We totally agree with your comment. I’m sure many of us would rather a bit more quality even if that costs them more for the unit.
I’m looking at something used, with the kinks already worked out. Any suggestions? $15-25k range.
David Jarrett says
Look at the mid-2000s Nash and Arctic Fox travel trailers. Extremely well-insulated & well-made.
Michael J Galada says
As stated, I couldnt agree more. What needs to happen is more federal oversight and regulations of the RV industry.
UGH !!, I know how that sounds BUT every single industry that has been de-regulated goes to hell in a hurry.
The consumers are left holding the bag for the sake of corporate profit. There MUST be a middle ground between too much and very little control. As consumers AND drivers on our nations highways WE DESERVE IT !!
Tom Brentlinger says
Yes. It is called “the market”. It punishes bad companies. Secondly, the industry should have standards making organizations. Ultimately, you buy cheap you get cheap. Government rarely improves anything the market already knows. It just Ads cost and time.
It’s nice to see an article about millennials with a positive spin for once.
You can see on Google trends that the ‘recreational vehicles’ topic has been growing year on year for a while now. And with the number of younger folks on YouTube posting vlogs about their RV escapades and ‘vanlife’, I’m not surprised the growth is driven by millennials.
Yep, and their ruining camping for the future. Use to people would go on a trip and come back and tell their friends and relatives about it and that’s as far as it would go. Now because of the web and YouTube and their need for attention, the millennials are telling the world where all these places are. Enjoy them while
you can because it won’t be long before when you show up they’ll be full. I’ve been camping and RVing for 46 years so I’ve been around long enough to see it.
No Spam says
While the article gushes about the “contributions” millennials are making, let’s not forget that they were also a big reason Obama was elected – TWICE. That speaks volumes. Being “ethnically diverse” and “caring about social issues” can bring many adverse consequences, so let’s stay focused on reality. It’s things like those concepts that can move the country in directions it shouldn’t go, if retaining its founding principles is a priority.
Raven Harris says
And, unfortunately, they were the reasons we got that lying buffoon that we currently have in the WH. If you call that a “positive,” I don’t know what you are smoking. Personally, I feel the millennials are pretty conscientious about social issues and the environment. It’s sad to see that the baby boomers or the “hippies” of the 1970s are the ones who are the main supporters of the grifter that currently sit in the WH. So, please…if you are stating that Obama was bad for the Country, then Trump–the demagogue–is bad for the world. He is not “Making America Great Again,” and I am sorry that he is not “making it white again,” which is the true meaning.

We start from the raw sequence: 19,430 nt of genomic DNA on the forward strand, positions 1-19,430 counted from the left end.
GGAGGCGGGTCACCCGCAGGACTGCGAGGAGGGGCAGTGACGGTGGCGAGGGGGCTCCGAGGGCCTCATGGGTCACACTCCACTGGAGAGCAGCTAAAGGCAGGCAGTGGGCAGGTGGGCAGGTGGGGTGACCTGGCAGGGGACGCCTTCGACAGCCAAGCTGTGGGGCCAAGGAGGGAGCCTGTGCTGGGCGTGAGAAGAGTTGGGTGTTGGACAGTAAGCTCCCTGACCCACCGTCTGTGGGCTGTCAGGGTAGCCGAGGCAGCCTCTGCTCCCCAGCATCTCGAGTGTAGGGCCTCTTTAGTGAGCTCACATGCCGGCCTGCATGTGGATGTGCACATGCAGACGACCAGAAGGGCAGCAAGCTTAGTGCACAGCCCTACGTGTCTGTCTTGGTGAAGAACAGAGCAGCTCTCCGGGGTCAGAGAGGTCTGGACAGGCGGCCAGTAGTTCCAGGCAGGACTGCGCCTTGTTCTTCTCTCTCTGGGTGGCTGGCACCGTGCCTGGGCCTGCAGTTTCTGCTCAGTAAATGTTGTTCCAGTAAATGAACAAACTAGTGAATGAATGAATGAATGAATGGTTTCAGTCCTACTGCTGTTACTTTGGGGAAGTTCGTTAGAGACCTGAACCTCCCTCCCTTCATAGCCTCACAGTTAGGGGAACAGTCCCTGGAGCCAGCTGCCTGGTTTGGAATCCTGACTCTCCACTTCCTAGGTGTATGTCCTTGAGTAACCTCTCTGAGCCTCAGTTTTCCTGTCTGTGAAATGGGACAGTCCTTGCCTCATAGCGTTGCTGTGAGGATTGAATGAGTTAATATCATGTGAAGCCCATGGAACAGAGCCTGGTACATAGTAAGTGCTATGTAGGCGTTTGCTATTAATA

Yes that concerns me about them being so interested in social issues. Think they need to change the world, but haven’t lived long enough to understand or appreciate history.
No Spam & Dave – well said!
Agree Agree Agree!!! Don’t throw away history, tradition, and culture just because its not KOOL or NEW! It’s there for a reason, learn from it !!
Nice article. Glad to read something positive instead of the usual “everything that is wrong with our country and political system is the fault of millennials”. Millennials have ruined RV quality and single handedly elected both a blue and red president you don’t like? Do you hear Joe rickles that sounds? We don’t know our history (thanks for the under funded schools) but those of us with history degrees who can’t find jobs are lazy and unworthy of support from society. Of course. Many millennials buy vans and RVs because they cannot afford nice vacations or even home ownership. If you run into a millennial on the road, please appreciate that you both have an enjoyment of traveling in common. We were dealt a pretty tough hand in life and are making the most of it. Sorry that we like avocados?
Joe rickles= ridiculous. Yes, I wrote my comment on a phone. Because I’m a millennial lol
Cheryl Reid says
We agree with the lack of quality in the newer units. We have an Arctic Fox 5th wheel – 2003 27 feet. We look at newer units all the time and still like ours better. Solid cabinets, steel frame, well insulated. Knock on wood, it’s been just great. My only complaint is that after 16 years, the decals are looking a bit shabby. But Camping World RV repair lot is full of new units waiting to be worked on!
I enjoyed the article about the rv industry and learned from it. Also the comments pertaining to quality control, which imo have always been a problem for the industry. Then I read the “political” comments – totally off -topic and gratuitous. Give me a break! I’m of the boomer generation and truly don’t see where no spam is coming from or why he felt compelled to comment.